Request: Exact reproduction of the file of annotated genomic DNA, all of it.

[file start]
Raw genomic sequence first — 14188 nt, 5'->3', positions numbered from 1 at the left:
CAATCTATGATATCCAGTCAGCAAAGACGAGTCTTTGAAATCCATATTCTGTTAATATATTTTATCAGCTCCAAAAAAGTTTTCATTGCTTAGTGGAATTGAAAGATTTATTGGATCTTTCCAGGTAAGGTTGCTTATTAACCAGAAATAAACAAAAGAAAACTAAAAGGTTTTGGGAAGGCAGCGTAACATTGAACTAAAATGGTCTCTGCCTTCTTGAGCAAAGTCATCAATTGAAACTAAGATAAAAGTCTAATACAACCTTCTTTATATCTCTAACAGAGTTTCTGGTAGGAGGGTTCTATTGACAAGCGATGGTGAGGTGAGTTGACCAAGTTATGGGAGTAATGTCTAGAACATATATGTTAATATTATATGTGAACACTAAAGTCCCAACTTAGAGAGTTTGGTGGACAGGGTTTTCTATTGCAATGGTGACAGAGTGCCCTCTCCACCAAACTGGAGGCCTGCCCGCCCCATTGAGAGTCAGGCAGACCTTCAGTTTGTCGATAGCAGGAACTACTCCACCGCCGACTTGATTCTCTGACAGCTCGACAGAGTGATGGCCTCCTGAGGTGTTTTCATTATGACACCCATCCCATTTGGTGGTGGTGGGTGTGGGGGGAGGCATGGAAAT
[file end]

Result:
Raw genomic sequence first — 14188 nt, 5'->3', positions numbered from 1 at the left:
CAATCTATGATATCCAGTCAGCAAAGACGAGTCTTTGAAATCCATATTCTGTTAATATATTTTATCAGCTCCAAAAAAGTTTTCATTGCTTAGTGGAATTGAAAGATTTATTGGATCTTTCCAGGTAAGGTTGCTTATTAACCAGAAATAAACAAAAGAAAACTAAAAGGTTTTGGGAAGGCAGCGTAACATTGAACTAAAATGGTCTCTGCCTTCTTGAGCAAAGTCATCAATTGAAACTAAGATAAAAGTCTAATACAACCTTCTTTATATCTCTAACAGAGTTTCTGGTAGGAGGGTTCTATTGACAAGCGATGGTGAGGTGAGTTGACCAAGTTATGGGAGTAATGTCTAGAACATATATGTTAATATTATATGTGAACACTAAAGTCCCAACTTAGAGAGTTTGGTGGACAGGGTTTTCTATTGCAATGGTGACAGAGTGCCCTCTCCACCAAACTGGAGGCCTGCCCGCCCCATTGAGAGTCAGGCAGACCTTCAGTTTGTCGATAGCAGGAACTACTCCACCGCCGACTTGATTCTCTGACAGCTCGACAGAGTGATGGCCTCCTGAGGTGTTTTCATTATGACACCCATCCCATTTGGTGGTGGTGGGTGTGGGGGGAGGCATGGAAAT